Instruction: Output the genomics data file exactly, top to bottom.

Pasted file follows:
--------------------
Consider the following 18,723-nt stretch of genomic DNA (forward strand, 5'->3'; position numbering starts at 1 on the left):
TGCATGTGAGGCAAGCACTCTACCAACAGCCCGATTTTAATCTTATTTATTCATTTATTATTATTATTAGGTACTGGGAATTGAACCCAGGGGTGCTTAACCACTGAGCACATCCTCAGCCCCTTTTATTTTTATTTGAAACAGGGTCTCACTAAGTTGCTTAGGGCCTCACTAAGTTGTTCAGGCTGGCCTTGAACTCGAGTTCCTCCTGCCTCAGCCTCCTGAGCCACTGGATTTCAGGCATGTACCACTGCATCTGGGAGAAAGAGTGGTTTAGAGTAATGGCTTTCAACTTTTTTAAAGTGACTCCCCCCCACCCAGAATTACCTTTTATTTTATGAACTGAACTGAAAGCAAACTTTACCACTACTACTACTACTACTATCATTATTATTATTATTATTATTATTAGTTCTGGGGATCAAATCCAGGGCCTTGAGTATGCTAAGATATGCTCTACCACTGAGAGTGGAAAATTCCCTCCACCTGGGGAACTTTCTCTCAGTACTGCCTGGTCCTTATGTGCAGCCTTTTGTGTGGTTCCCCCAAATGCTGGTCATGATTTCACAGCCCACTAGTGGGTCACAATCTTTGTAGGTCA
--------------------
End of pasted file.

Consider the following 18,723-nt stretch of genomic DNA (forward strand, 5'->3'; position numbering starts at 1 on the left):
TGCATGTGAGGCAAGCACTCTACCAACAGCCCGATTTTAATCTTATTTATTCATTTATTATTATTATTAGGTACTGGGAATTGAACCCAGGGGTGCTTAACCACTGAGCACATCCTCAGCCCCTTTTATTTTTATTTGAAACAGGGTCTCACTAAGTTGCTTAGGGCCTCACTAAGTTGTTCAGGCTGGCCTTGAACTCGAGTTCCTCCTGCCTCAGCCTCCTGAGCCACTGGATTTCAGGCATGTACCACTGCATCTGGGAGAAAGAGTGGTTTAGAGTAATGGCTTTCAACTTTTTTAAAGTGACTCCCCCCCACCCAGAATTACCTTTTATTTTATGAACTGAACTGAAAGCAAACTTTACCACTACTACTACTACTACTATCATTATTATTATTATTATTATTATTAGTTCTGGGGATCAAATCCAGGGCCTTGAGTATGCTAAGATATGCTCTACCACTGAGAGTGGAAAATTCCCTCCACCTGGGGAACTTTCTCTCAGTACTGCCTGGTCCTTATGTGCAGCCTTTTGTGTGGTTCCCCCAAATGCTGGTCATGATTTCACAGCCCACTAGTGGGTCACAATCTTTGTAGGTCA